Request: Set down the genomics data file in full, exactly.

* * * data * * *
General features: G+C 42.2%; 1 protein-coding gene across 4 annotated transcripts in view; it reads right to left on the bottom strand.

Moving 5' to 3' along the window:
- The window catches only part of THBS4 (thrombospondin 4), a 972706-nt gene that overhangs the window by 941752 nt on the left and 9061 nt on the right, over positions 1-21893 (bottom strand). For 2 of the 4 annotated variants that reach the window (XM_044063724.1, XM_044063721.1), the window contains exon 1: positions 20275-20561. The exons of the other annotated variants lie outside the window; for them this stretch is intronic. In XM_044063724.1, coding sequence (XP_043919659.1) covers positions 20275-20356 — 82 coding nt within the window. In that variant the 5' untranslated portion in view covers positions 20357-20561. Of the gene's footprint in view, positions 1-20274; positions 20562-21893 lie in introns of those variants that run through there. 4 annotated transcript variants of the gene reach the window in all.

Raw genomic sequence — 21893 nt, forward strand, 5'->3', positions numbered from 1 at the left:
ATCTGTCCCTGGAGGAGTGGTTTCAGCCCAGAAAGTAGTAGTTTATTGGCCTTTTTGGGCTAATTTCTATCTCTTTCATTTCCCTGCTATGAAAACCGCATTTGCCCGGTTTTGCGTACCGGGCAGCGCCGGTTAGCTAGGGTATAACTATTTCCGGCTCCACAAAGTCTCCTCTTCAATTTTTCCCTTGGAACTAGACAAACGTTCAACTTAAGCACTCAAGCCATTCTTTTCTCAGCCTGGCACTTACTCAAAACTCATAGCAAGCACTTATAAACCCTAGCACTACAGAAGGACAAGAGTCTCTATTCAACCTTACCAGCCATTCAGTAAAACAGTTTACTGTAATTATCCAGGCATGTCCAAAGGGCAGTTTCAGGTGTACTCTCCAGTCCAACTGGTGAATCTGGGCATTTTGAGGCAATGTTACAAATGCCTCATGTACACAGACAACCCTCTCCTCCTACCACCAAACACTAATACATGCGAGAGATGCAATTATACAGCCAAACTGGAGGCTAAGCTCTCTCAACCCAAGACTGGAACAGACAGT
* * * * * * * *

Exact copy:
General features: G+C 42.2%; 1 protein-coding gene across 4 annotated transcripts in view; it reads right to left on the bottom strand.

Moving 5' to 3' along the window:
- The window catches only part of THBS4 (thrombospondin 4), a 972706-nt gene that overhangs the window by 941752 nt on the left and 9061 nt on the right, over positions 1-21893 (bottom strand). For 2 of the 4 annotated variants that reach the window (XM_044063724.1, XM_044063721.1), the window contains exon 1: positions 20275-20561. The exons of the other annotated variants lie outside the window; for them this stretch is intronic. In XM_044063724.1, coding sequence (XP_043919659.1) covers positions 20275-20356 — 82 coding nt within the window. In that variant the 5' untranslated portion in view covers positions 20357-20561. Of the gene's footprint in view, positions 1-20274; positions 20562-21893 lie in introns of those variants that run through there. 4 annotated transcript variants of the gene reach the window in all.

Raw genomic sequence — 21893 nt, forward strand, 5'->3', positions numbered from 1 at the left:
ATCTGTCCCTGGAGGAGTGGTTTCAGCCCAGAAAGTAGTAGTTTATTGGCCTTTTTGGGCTAATTTCTATCTCTTTCATTTCCCTGCTATGAAAACCGCATTTGCCCGGTTTTGCGTACCGGGCAGCGCCGGTTAGCTAGGGTATAACTATTTCCGGCTCCACAAAGTCTCCTCTTCAATTTTTCCCTTGGAACTAGACAAACGTTCAACTTAAGCACTCAAGCCATTCTTTTCTCAGCCTGGCACTTACTCAAAACTCATAGCAAGCACTTATAAACCCTAGCACTACAGAAGGACAAGAGTCTCTATTCAACCTTACCAGCCATTCAGTAAAACAGTTTACTGTAATTATCCAGGCATGTCCAAAGGGCAGTTTCAGGTGTACTCTCCAGTCCAACTGGTGAATCTGGGCATTTTGAGGCAATGTTACAAATGCCTCATGTACACAGACAACCCTCTCCTCCTACCACCAAACACTAATACATGCGAGAGATGCAATTATACAGCCAAACTGGAGGCTAAGCTCTCTCAACCCAAGACTGGAACAGACAGT